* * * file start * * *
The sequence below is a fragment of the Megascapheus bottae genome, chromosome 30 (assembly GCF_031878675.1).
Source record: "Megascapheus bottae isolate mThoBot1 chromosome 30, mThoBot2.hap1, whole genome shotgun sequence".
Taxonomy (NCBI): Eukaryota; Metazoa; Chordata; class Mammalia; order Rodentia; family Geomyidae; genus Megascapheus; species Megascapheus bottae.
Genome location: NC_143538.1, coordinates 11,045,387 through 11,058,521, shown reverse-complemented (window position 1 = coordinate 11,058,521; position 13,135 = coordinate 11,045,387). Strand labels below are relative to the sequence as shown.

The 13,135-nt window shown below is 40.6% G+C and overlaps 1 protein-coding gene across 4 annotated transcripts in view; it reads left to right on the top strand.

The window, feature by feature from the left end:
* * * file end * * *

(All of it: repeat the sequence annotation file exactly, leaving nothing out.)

The sequence below is a fragment of the Megascapheus bottae genome, chromosome 30 (assembly GCF_031878675.1).
Source record: "Megascapheus bottae isolate mThoBot1 chromosome 30, mThoBot2.hap1, whole genome shotgun sequence".
Taxonomy (NCBI): Eukaryota; Metazoa; Chordata; class Mammalia; order Rodentia; family Geomyidae; genus Megascapheus; species Megascapheus bottae.
Genome location: NC_143538.1, coordinates 11,045,387 through 11,058,521, shown reverse-complemented (window position 1 = coordinate 11,058,521; position 13,135 = coordinate 11,045,387). Strand labels below are relative to the sequence as shown.

The 13,135-nt window shown below is 40.6% G+C and overlaps 1 protein-coding gene across 4 annotated transcripts in view; it reads left to right on the top strand.

The window, feature by feature from the left end: